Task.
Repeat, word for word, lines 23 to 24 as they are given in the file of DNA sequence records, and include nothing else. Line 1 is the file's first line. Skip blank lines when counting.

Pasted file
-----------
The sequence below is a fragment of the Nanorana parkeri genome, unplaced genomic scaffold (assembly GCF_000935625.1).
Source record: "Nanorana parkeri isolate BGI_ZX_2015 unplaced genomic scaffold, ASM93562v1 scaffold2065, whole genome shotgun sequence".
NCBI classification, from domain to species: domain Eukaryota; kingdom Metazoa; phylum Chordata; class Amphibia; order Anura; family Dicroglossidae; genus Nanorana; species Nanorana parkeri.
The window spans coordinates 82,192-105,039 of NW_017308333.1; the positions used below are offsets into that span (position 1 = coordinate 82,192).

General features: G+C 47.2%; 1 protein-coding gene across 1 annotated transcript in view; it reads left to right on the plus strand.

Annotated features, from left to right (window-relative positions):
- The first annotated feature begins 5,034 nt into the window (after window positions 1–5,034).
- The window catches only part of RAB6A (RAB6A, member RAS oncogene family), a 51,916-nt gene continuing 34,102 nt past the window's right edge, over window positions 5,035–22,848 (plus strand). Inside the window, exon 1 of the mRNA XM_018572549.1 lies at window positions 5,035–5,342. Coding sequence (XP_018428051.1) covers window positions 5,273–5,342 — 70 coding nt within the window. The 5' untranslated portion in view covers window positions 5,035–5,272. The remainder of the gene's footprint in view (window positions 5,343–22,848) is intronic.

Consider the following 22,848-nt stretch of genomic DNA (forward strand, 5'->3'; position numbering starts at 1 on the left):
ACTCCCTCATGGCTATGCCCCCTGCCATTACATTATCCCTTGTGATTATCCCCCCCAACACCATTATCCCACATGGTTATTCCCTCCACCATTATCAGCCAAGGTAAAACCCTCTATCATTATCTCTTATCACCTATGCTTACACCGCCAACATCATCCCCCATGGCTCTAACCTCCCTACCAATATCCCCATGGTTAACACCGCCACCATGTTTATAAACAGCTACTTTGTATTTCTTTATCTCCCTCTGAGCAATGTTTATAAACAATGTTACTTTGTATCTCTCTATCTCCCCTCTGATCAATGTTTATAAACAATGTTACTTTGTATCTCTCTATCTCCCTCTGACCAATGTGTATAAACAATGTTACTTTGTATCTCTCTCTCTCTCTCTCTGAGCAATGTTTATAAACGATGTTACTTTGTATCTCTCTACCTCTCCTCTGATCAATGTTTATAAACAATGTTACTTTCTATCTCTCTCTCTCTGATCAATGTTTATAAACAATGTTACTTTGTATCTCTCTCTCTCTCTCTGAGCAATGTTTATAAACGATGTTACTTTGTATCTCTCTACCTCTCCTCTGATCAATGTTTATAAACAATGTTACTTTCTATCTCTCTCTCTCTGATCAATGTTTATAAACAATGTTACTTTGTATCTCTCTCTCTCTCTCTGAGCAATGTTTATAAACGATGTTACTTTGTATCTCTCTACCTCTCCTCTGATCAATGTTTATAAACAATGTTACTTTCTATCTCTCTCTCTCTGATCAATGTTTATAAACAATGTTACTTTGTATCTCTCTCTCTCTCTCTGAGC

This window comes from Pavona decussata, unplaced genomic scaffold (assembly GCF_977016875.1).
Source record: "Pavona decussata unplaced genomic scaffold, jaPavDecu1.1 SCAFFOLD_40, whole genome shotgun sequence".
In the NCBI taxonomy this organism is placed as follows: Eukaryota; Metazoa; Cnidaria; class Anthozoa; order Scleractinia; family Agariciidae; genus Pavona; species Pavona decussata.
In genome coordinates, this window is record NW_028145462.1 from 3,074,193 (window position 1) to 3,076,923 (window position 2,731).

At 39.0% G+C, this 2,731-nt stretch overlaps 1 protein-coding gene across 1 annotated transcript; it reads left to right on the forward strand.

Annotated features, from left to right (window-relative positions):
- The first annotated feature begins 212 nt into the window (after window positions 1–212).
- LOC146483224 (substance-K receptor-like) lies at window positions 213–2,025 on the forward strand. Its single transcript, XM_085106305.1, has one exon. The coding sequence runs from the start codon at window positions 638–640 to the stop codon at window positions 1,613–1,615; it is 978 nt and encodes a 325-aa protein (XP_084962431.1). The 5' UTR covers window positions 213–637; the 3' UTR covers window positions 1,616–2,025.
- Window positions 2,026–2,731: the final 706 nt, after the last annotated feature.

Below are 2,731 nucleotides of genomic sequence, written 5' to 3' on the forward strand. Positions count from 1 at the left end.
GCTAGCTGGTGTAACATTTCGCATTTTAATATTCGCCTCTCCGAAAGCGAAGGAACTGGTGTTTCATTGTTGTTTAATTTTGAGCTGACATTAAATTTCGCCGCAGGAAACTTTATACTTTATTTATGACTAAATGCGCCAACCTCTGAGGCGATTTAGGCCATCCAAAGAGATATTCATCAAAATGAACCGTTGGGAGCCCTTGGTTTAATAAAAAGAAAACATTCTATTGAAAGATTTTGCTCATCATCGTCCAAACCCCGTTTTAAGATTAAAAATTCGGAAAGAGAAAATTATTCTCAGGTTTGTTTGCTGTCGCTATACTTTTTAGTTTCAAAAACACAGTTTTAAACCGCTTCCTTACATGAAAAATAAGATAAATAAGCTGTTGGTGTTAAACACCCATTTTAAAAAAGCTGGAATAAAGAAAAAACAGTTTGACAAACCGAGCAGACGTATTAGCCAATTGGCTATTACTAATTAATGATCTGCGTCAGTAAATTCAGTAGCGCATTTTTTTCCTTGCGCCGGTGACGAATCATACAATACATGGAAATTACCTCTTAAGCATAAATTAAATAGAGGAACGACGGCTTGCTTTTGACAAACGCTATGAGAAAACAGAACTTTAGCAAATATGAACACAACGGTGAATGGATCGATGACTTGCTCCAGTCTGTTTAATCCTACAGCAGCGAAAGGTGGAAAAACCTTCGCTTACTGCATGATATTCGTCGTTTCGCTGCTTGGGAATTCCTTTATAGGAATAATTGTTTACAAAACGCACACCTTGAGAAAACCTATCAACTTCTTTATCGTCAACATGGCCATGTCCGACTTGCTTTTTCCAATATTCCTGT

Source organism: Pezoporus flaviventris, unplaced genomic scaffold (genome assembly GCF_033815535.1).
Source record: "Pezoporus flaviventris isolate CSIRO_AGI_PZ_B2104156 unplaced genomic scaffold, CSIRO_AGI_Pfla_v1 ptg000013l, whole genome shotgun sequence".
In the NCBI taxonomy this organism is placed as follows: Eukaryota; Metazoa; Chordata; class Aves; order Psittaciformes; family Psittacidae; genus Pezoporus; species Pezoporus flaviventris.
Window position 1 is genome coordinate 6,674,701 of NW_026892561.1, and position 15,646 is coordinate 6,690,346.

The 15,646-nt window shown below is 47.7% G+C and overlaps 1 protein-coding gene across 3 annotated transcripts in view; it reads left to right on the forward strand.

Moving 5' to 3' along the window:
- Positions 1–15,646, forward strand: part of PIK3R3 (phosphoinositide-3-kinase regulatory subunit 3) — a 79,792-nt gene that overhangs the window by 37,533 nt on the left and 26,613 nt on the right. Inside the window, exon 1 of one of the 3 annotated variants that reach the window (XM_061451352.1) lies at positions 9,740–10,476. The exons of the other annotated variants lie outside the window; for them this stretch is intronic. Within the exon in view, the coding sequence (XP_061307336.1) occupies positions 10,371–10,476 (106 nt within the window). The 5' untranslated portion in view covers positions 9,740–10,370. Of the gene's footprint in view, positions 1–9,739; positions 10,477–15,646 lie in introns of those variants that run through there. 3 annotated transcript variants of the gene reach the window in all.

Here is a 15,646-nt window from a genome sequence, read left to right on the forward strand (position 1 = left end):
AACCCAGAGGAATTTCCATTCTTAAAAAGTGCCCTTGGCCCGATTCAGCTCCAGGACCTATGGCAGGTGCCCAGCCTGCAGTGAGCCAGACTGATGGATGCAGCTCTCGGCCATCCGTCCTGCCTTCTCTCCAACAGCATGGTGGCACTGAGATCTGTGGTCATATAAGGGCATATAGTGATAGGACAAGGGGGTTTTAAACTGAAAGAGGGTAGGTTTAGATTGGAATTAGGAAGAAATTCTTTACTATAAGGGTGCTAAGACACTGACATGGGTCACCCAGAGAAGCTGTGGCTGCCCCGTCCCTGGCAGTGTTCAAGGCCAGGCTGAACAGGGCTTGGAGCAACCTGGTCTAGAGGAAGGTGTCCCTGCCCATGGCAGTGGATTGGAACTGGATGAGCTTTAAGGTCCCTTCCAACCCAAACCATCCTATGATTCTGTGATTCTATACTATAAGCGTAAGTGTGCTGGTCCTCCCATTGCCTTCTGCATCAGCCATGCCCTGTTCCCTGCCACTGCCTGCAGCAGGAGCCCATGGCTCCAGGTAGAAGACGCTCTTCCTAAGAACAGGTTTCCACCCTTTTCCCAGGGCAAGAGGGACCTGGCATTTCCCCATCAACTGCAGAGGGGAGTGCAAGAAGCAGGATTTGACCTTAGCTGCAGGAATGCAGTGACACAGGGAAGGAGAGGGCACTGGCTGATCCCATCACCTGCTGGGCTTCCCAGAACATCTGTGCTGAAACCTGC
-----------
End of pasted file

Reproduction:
Source record: "Pezoporus flaviventris isolate CSIRO_AGI_PZ_B2104156 unplaced genomic scaffold, CSIRO_AGI_Pfla_v1 ptg000013l, whole genome shotgun sequence".
In the NCBI taxonomy this organism is placed as follows: Eukaryota; Metazoa; Chordata; class Aves; order Psittaciformes; family Psittacidae; genus Pezoporus; species Pezoporus flaviventris.